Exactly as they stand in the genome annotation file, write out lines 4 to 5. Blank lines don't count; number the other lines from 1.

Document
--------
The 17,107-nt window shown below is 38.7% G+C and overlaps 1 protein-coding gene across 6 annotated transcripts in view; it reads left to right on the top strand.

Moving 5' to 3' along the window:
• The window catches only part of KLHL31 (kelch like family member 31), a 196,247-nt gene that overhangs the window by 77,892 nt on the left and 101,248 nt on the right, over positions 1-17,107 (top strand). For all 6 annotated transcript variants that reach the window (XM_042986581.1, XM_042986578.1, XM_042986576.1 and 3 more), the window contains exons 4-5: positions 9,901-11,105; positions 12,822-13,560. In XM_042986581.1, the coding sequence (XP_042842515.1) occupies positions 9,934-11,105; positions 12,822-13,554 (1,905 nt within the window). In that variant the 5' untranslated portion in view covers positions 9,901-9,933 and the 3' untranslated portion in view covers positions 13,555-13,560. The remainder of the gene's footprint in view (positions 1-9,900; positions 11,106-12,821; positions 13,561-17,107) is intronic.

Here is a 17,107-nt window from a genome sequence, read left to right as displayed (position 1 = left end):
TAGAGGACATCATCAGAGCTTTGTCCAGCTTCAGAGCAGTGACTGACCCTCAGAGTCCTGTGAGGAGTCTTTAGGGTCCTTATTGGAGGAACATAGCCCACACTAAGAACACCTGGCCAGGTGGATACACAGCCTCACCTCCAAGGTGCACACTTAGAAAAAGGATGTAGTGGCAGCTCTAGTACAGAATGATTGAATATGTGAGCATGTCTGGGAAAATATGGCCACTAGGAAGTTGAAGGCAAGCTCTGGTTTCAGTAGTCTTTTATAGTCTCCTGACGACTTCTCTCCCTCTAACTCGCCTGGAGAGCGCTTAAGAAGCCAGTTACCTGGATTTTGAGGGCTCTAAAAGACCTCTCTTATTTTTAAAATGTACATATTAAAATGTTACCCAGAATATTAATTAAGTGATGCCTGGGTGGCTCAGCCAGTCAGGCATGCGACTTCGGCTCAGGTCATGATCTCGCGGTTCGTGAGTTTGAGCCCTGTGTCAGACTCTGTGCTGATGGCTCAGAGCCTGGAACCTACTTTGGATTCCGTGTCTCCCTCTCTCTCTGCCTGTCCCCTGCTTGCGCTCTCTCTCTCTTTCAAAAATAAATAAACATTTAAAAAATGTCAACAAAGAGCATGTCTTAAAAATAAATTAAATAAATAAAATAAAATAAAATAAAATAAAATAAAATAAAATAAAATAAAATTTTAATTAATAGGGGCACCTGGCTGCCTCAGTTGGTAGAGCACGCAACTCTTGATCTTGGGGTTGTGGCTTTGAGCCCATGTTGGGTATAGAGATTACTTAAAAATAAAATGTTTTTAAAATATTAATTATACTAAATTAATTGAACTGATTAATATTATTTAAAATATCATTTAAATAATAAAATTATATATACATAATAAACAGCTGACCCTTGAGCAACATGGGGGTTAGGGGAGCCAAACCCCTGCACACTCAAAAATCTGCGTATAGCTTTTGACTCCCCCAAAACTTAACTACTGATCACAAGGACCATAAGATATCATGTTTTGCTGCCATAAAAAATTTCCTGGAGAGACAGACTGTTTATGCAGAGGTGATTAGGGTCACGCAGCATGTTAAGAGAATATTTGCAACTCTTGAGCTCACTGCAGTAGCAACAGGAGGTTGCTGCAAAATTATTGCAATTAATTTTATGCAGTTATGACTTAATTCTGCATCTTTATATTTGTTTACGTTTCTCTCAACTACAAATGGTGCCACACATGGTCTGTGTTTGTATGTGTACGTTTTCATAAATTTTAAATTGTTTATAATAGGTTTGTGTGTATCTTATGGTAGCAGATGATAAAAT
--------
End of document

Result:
Here is a 17,107-nt window from a genome sequence, read left to right as displayed (position 1 = left end):
TAGAGGACATCATCAGAGCTTTGTCCAGCTTCAGAGCAGTGACTGACCCTCAGAGTCCTGTGAGGAGTCTTTAGGGTCCTTATTGGAGGAACATAGCCCACACTAAGAACACCTGGCCAGGTGGATACACAGCCTCACCTCCAAGGTGCACACTTAGAAAAAGGATGTAGTGGCAGCTCTAGTACAGAATGATTGAATATGTGAGCATGTCTGGGAAAATATGGCCACTAGGAAGTTGAAGGCAAGCTCTGGTTTCAGTAGTCTTTTATAGTCTCCTGACGACTTCTCTCCCTCTAACTCGCCTGGAGAGCGCTTAAGAAGCCAGTTACCTGGATTTTGAGGGCTCTAAAAGACCTCTCTTATTTTTAAAATGTACATATTAAAATGTTACCCAGAATATTAATTAAGTGATGCCTGGGTGGCTCAGCCAGTCAGGCATGCGACTTCGGCTCAGGTCATGATCTCGCGGTTCGTGAGTTTGAGCCCTGTGTCAGACTCTGTGCTGATGGCTCAGAGCCTGGAACCTACTTTGGATTCCGTGTCTCCCTCTCTCTCTGCCTGTCCCCTGCTTGCGCTCTCTCTCTCTTTCAAAAATAAATAAACATTTAAAAAATGTCAACAAAGAGCATGTCTTAAAAATAAATTAAATAAATAAAATAAAATAAAATAAAATAAAATAAAATAAAATAAAATAAAATTTTAATTAATAGGGGCACCTGGCTGCCTCAGTTGGTAGAGCACGCAACTCTTGATCTTGGGGTTGTGGCTTTGAGCCCATGTTGGGTATAGAGATTACTTAAAAATAAAATGTTTTTAAAATATTAATTATACTAAATTAATTGAACTGATTAATATTATTTAAAATATCATTTAAATAATAAAATTATATATACATAATAAACAGCTGACCCTTGAGCAACATGGGGGTTAGGGGAGCCAAACCCCTGCACACTCAAAAATCTGCGTATAGCTTTTGACTCCCCCAAAACTTAACTACTGATCACAAGGACCATAAGATATCATGTTTTGCTGCCATAAAAAATTTCCTGGAGAGACAGACTGTTTATGCAGAGGTGATTAGGGTCACGCAGCATGTTAAGAGAATATTTGCAACTCTTGAGCTCACTGCAGTAGCAACAGGAGGTTGCTGCAAAATTATTGCAATTAATTTTATGCAGTTATGACTTAATTCTGCATCTTTATATTTGTTTACGTTTCTCTCAACTACAAATGGTGCCACACATGGTCTGTGTTTGTATGTGTACGTTTTCATAAATTTTAAATTGTTTATAATAGGTTTGTGTGTATCTTATGGTAGCAGATGATAAAAT